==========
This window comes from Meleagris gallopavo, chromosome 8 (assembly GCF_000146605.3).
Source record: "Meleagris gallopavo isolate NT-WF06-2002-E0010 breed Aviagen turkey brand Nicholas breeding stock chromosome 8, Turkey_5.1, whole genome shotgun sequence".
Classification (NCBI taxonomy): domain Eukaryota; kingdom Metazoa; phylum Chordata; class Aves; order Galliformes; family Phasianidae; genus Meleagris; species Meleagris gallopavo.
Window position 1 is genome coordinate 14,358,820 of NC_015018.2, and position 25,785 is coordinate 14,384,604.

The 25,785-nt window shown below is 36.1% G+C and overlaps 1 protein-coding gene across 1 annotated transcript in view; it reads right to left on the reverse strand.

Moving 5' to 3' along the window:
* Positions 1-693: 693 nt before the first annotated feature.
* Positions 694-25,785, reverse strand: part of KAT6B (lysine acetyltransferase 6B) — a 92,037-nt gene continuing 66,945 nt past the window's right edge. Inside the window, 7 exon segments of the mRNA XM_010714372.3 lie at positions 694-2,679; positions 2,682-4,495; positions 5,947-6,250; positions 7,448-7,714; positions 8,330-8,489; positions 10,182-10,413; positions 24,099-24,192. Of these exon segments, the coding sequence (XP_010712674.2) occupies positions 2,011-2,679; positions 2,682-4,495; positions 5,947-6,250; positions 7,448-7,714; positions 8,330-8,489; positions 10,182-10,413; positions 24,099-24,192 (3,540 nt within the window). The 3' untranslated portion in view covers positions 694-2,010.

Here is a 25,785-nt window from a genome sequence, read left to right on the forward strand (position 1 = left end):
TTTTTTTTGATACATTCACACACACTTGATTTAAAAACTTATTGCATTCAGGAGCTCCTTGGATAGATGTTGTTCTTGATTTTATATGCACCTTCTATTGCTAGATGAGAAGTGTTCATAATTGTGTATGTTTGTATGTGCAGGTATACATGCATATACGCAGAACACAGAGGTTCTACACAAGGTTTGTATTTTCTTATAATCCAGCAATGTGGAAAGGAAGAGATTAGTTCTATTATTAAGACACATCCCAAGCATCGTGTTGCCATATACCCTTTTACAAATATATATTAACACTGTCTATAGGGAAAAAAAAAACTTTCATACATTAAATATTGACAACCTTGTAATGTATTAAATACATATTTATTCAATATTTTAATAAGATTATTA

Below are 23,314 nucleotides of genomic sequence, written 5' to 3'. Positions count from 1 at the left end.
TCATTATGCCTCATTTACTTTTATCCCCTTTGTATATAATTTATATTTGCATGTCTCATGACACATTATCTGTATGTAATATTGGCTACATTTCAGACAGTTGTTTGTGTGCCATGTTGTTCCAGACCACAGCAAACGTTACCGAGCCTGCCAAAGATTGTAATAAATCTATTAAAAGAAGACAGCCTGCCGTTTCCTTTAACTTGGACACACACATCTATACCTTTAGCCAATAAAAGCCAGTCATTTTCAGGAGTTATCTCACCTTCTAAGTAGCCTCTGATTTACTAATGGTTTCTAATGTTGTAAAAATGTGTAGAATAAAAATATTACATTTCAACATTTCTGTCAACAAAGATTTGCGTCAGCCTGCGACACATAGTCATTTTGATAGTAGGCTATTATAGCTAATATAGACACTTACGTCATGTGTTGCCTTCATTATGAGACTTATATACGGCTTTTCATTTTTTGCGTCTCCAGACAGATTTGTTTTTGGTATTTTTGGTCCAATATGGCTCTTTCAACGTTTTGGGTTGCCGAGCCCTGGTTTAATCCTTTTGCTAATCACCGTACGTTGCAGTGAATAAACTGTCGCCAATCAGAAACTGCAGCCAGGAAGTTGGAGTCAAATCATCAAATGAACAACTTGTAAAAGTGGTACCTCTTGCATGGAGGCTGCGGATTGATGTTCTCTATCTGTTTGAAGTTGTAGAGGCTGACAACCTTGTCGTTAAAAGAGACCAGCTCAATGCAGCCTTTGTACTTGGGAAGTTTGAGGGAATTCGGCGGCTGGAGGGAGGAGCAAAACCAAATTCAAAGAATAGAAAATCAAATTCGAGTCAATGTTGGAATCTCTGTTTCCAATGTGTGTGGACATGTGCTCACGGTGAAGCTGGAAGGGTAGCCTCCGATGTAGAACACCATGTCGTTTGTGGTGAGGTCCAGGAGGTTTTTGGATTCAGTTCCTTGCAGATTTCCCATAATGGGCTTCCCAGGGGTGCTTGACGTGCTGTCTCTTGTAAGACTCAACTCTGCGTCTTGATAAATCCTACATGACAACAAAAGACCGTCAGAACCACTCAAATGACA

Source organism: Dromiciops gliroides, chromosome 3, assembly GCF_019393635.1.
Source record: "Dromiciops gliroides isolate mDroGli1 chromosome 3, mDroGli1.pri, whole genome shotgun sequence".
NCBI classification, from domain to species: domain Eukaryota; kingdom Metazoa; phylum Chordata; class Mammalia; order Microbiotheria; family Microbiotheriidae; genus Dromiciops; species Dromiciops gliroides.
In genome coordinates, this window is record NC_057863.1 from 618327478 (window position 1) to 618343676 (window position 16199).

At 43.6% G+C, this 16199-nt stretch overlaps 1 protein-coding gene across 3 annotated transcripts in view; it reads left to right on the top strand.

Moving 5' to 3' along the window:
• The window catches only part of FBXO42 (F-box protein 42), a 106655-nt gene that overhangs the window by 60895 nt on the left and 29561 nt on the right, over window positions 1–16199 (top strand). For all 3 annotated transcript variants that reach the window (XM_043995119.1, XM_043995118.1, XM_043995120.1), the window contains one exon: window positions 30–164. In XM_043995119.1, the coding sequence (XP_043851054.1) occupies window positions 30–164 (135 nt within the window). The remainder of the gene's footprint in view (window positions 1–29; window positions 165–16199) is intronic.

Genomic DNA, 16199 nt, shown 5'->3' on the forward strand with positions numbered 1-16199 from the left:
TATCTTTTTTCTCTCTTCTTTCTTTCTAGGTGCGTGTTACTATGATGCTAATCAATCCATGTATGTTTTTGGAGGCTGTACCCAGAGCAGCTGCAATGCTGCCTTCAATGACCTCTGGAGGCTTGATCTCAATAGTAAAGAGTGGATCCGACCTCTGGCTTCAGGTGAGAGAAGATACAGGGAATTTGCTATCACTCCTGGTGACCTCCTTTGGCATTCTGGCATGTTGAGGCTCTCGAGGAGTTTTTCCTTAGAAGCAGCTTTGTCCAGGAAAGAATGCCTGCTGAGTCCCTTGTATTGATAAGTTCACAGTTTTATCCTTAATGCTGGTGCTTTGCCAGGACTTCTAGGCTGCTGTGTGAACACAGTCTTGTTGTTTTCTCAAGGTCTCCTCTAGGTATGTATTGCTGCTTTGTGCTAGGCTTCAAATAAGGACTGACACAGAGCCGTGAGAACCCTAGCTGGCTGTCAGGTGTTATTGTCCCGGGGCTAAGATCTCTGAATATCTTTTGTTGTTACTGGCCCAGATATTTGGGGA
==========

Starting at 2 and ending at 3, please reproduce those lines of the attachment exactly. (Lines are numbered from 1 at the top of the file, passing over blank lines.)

Source record: "Meleagris gallopavo isolate NT-WF06-2002-E0010 breed Aviagen turkey brand Nicholas breeding stock chromosome 8, Turkey_5.1, whole genome shotgun sequence".
Classification (NCBI taxonomy): domain Eukaryota; kingdom Metazoa; phylum Chordata; class Aves; order Galliformes; family Phasianidae; genus Meleagris; species Meleagris gallopavo.